-This was originally posted
on September 11, 2006-
Barry Kirschbaum lost his life in the terrorist attack on the World Trade Center in New York City on September 11, 2001. Barry likely started that tragic morning like so many other mornings during his previous four years working in the upper reaches of one of the world’s tallest buildings. Barry was the Director of Security for Marsh & McLennan
, he was in charge of 20 officers who took care of floors 93 through 100 of Tower One. Marsh was directly below the offices of Cantor Fitzgerald. Tower One was the first of the Center’s towers to be hit; I have a friend who was on the fiftieth floor who was knocked several feet out of his chair, and he’s a big guy.
I never knew Barry but after spending a few evenings searching for and reading snippets of his life through the words of friends and loved ones I feel honored to be writing this post. The comment that seems to sum up all of his friends thoughts was left by a woman Barry dated before meeting his wife Rochelle; she described Barry as a “mensch”, the Yiddish word for a good guy. Indeed Barry was a mensch.
In 1972 Barry joined the New York City Police Department and eventually rose to the rank of Detective, he retired after twenty-five years in order to start a second career at Marsh & McLennan. During Barry’s time on the Police force New York City underwent dramatic changes that often wound up (as usual) putting the city’s Police force on the front lines of society’s problems. During his third year on the force the city of New York even teetered on the brink of bankruptcy. The posts left by his friends and colleagues resonate with Barry’s gift of gab and the gift of his friendship. I am sure that twenty-five years on the New York City Police force gave Barry a nearly endless font of material to amuse and inform his friends and family.
Barry’s path in life was service and friendship; twenty five years as a NY City policeman is more than yeoman’s service yet it was probably tough for him to leave all of his friends behind. Although it did take more than leaving a job to keep him away from those old pals, his daughter Lauren, now 27 said that “He knew every restaurant and what to order and who to go with.” In New York that alone is a full time job. All of his friends wrote of how much fun he was to spend time with, whether in the Kirschbaum home in Staten Island or in one of New York’s many restaurants.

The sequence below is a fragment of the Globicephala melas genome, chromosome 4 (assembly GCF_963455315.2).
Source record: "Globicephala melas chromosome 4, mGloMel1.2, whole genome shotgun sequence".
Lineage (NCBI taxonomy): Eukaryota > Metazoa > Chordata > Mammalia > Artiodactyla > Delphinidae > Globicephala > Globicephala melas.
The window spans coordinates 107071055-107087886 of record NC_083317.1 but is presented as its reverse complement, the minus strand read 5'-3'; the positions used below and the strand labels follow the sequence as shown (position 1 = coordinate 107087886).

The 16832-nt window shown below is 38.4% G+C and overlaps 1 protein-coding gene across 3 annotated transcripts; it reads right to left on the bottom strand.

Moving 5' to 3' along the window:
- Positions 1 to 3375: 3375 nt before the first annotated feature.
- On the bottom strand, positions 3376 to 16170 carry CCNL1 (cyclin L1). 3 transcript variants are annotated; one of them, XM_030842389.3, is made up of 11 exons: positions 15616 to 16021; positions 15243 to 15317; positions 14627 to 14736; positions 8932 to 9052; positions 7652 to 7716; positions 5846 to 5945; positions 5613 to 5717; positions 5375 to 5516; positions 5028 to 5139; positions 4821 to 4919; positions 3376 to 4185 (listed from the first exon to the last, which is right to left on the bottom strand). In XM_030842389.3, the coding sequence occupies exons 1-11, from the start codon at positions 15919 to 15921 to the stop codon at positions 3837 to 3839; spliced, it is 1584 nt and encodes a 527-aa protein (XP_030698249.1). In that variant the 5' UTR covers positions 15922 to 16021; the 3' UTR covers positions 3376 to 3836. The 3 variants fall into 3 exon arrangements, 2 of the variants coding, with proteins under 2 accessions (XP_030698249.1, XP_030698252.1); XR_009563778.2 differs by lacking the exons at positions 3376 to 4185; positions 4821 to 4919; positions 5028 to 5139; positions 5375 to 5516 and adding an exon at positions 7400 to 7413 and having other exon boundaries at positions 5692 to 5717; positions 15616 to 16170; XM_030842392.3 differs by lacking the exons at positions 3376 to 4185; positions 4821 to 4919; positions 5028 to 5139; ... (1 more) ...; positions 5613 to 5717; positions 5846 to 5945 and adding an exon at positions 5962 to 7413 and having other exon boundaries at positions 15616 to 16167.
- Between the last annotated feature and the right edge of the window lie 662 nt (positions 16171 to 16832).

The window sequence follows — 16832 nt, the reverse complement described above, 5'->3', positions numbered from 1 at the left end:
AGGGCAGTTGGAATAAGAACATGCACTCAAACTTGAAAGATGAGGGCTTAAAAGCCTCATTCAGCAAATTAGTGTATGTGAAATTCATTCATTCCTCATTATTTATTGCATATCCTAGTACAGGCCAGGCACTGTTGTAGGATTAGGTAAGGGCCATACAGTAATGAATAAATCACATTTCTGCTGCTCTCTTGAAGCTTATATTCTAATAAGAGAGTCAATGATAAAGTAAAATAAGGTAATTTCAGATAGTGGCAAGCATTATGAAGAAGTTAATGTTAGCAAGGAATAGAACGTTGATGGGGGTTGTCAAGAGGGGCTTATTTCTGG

There has been a very small but vocal minority of Americans who have disparaged the WTC victims during the past few years by stating that they deserved their fate. A few have actually used slurs
to describe those victims. It should be noted that Barry’s service in the WTC helped a group of people who were transferring risk in a manner that has been critical to the advancement of individuals in our modern economy. Barry’s employer Marsh & McLennan provides insurance services; those services allow products and services to be offered to consumers at lower prices. Everyday products like mortgages have been made more widely available enabling more Americans to enjoy the benefits of home ownership. Those critics simply do not understand our modern society. Barry spent the last years of his life protecting those people who help to facilitate the modern commerce that is improving the lives of so many.
Barry was a lover of family, good friends, good jazz, good brandy and a good cigar. In memory of Barry I plan to have a little bit of brandy, put on some Thelonious Monk
and smoke a stashed Cuban cigar this evening. All that is left is say a prayer for Barry, his family and his friends.
Barry’s New York Times obituary can be found here
If Barry’s family or friends would like me to add to this post please contact me at email@example.com
This post was written in conjunction with thousands of other bloggers who were organized by D. Challener Roe at DCOE.com
. Many thanks to Dale for putting so much work into organizing this project.